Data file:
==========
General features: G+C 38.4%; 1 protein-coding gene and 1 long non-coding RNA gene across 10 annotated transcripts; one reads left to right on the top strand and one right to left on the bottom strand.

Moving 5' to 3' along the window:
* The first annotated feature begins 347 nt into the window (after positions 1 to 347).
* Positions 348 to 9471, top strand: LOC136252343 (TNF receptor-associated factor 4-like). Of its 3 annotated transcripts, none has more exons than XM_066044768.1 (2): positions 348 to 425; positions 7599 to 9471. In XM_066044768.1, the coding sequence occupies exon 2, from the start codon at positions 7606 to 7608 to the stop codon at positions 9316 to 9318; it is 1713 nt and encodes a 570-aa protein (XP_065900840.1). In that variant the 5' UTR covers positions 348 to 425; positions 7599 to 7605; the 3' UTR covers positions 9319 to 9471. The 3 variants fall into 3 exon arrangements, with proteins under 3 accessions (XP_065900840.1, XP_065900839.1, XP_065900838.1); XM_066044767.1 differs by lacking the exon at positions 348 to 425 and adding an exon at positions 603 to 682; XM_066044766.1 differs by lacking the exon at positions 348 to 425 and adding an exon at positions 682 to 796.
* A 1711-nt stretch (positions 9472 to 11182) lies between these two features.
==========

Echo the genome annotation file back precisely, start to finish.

General features: G+C 38.4%; 1 protein-coding gene and 1 long non-coding RNA gene across 10 annotated transcripts; one reads left to right on the top strand and one right to left on the bottom strand.

Moving 5' to 3' along the window:
* The first annotated feature begins 347 nt into the window (after positions 1 to 347).
* Positions 348 to 9471, top strand: LOC136252343 (TNF receptor-associated factor 4-like). Of its 3 annotated transcripts, none has more exons than XM_066044768.1 (2): positions 348 to 425; positions 7599 to 9471. In XM_066044768.1, the coding sequence occupies exon 2, from the start codon at positions 7606 to 7608 to the stop codon at positions 9316 to 9318; it is 1713 nt and encodes a 570-aa protein (XP_065900840.1). In that variant the 5' UTR covers positions 348 to 425; positions 7599 to 7605; the 3' UTR covers positions 9319 to 9471. The 3 variants fall into 3 exon arrangements, with proteins under 3 accessions (XP_065900840.1, XP_065900839.1, XP_065900838.1); XM_066044767.1 differs by lacking the exon at positions 348 to 425 and adding an exon at positions 603 to 682; XM_066044766.1 differs by lacking the exon at positions 348 to 425 and adding an exon at positions 682 to 796.
* A 1711-nt stretch (positions 9472 to 11182) lies between these two features.